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A wide variety of diseases can affect raspberry plants, including different kinds of blight, cane botrytis, anthracnose, leaf curl, mosaic disease, and vein chlorosis. Some of these raspberry diseases are caused by an invasive fungus, while others are viral in nature. Experts recommend purchasing plants that are certified to be free of viruses, due to the raspberry plant's particular susceptibility to viral diseases.
Many raspberry diseases originate with the presence of a fungus that negatively affect specific areas of the plant. In the case of cane blight, the fungus enters at the site of a wound in the branch that might have been caused by insect damage, pruning, or injury during transplanting. This disease is most commonly seen in black raspberries. Cane botrytis affects the plant's oldest leaves with brown spots or grayish streaks. In more advanced stages, the plant will develop dark blister-like sores. Anthracnose causes purple or red spots on the leaves, branches, stems, or fruit of the raspberry plant.
Spur blight, which affects the branches and leaves of the raspberry plant, typically begins as an infection at the leaf edges that spreads inward. This condition is more common on red raspberries and can prevent buds from flowering. Midge blight has a dual cause, as the disease-causing fungus is allowed entry into the plant by way of damaged tissue caused by midge larvae. It is one of the raspberry diseases that can cause structural damage to the plant. Leaf spot is evidenced by blackish green spots or holes in the plant's leaves, a condition that can be reduced with appropriate pruning or the use of a fungicide.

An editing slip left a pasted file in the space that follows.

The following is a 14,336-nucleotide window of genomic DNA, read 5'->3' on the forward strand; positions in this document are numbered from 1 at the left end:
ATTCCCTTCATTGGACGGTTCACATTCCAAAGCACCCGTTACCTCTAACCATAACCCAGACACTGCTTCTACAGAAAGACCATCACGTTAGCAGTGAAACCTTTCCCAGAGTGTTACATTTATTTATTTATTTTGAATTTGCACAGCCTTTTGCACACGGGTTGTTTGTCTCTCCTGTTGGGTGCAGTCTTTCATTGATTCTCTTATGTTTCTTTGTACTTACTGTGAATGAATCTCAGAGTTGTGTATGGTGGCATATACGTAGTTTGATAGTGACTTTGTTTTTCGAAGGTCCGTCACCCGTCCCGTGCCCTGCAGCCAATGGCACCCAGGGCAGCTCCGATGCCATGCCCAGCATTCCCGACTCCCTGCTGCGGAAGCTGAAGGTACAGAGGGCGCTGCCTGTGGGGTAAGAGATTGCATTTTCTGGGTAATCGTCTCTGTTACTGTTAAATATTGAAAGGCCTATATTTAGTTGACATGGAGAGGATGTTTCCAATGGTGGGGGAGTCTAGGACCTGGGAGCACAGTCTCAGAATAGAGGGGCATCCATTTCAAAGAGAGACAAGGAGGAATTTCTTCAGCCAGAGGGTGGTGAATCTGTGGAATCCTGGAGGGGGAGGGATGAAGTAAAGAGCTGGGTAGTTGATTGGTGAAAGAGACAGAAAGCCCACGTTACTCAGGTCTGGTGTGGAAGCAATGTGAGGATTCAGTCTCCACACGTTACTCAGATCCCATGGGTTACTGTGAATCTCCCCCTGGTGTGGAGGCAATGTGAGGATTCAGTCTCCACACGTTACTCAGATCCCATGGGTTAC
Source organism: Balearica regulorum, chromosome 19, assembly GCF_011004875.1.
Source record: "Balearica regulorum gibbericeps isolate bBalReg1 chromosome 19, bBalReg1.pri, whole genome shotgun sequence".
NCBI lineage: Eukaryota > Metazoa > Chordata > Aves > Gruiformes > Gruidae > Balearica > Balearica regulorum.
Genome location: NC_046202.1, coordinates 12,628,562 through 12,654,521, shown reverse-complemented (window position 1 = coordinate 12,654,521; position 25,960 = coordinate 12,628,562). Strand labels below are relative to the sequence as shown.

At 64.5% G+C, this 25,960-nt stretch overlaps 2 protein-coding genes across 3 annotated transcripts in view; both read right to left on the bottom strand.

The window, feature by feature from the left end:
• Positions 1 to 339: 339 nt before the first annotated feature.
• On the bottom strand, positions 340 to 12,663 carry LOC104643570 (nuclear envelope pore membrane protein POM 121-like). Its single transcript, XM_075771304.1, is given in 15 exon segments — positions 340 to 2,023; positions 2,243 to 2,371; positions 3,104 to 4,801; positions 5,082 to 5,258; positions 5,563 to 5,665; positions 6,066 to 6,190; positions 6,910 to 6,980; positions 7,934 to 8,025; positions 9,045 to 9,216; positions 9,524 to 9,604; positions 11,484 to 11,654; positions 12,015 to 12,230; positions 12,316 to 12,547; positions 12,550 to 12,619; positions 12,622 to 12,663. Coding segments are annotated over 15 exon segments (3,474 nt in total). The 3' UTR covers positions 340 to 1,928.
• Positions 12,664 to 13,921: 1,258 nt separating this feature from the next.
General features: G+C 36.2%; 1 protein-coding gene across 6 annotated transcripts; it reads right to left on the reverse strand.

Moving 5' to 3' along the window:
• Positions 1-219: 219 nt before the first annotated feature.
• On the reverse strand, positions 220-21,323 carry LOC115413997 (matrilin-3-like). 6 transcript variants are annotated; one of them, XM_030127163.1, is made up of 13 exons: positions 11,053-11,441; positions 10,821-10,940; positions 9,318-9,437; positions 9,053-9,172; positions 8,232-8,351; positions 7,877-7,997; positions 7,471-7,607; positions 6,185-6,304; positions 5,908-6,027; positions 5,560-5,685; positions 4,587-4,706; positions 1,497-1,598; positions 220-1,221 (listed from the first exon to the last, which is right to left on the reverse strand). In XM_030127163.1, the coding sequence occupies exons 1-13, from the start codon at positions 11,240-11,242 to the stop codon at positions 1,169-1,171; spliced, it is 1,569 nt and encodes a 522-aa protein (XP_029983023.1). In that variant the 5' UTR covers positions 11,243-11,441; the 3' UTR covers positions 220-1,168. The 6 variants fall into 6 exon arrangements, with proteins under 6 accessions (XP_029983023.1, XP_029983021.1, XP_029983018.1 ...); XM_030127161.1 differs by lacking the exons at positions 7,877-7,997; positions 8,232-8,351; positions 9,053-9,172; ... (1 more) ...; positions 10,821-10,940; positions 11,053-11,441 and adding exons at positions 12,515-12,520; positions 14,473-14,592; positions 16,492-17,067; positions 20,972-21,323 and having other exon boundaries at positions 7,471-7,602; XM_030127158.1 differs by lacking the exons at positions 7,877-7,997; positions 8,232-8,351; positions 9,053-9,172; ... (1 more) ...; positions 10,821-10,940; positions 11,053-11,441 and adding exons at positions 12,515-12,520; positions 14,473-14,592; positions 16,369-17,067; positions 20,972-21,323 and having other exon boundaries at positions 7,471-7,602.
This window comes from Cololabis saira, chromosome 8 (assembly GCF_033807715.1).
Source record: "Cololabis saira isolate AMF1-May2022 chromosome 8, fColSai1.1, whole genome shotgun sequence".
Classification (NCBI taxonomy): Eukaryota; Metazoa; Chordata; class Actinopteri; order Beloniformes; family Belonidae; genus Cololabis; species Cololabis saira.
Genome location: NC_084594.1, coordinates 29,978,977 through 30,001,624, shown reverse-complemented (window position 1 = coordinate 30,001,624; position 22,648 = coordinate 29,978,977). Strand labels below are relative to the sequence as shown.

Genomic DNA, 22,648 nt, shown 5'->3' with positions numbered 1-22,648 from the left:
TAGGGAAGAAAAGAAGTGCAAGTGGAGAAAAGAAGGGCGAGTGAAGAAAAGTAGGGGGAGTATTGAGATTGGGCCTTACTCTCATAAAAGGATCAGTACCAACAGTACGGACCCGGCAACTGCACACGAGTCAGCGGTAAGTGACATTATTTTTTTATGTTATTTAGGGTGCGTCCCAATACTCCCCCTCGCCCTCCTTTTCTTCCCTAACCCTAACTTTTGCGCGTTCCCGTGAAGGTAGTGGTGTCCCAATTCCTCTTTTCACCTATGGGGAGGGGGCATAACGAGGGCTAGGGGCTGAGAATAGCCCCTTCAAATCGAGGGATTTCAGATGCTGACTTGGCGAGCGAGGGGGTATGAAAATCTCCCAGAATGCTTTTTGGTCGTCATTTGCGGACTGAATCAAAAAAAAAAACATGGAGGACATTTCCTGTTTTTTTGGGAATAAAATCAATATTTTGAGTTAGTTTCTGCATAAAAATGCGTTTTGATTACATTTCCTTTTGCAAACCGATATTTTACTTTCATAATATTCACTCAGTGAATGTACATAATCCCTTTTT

Some raspberry diseases are caused by a virus. Leaf curl manifests as a twisting and whitening of the raspberry plant's branches and leaves, with any fruit produced being extremely seedy and dry. This condition often occurs due to infection by wild raspberry patches. Mosaic disease is among many raspberry diseases that affect both the fruit and leaves as well as reducing the overall size of the plant. Vein chlorosis leads to the lightening and distortion of the raspberry leaf, as well as overall shortening of the plant.
To avoid or control raspberry diseases with a fungal origin, experts recommend maintaining plants with plenty of air circulation through adequate weeding and pruning. For plants that are watered through an irrigation system, avoiding long time periods of excessive moisture can help reduce fungal invasion. Fungicides can help with management of fungal diseases once they have appeared. A condition such as midge blight is more effectively addressed with an insecticide.
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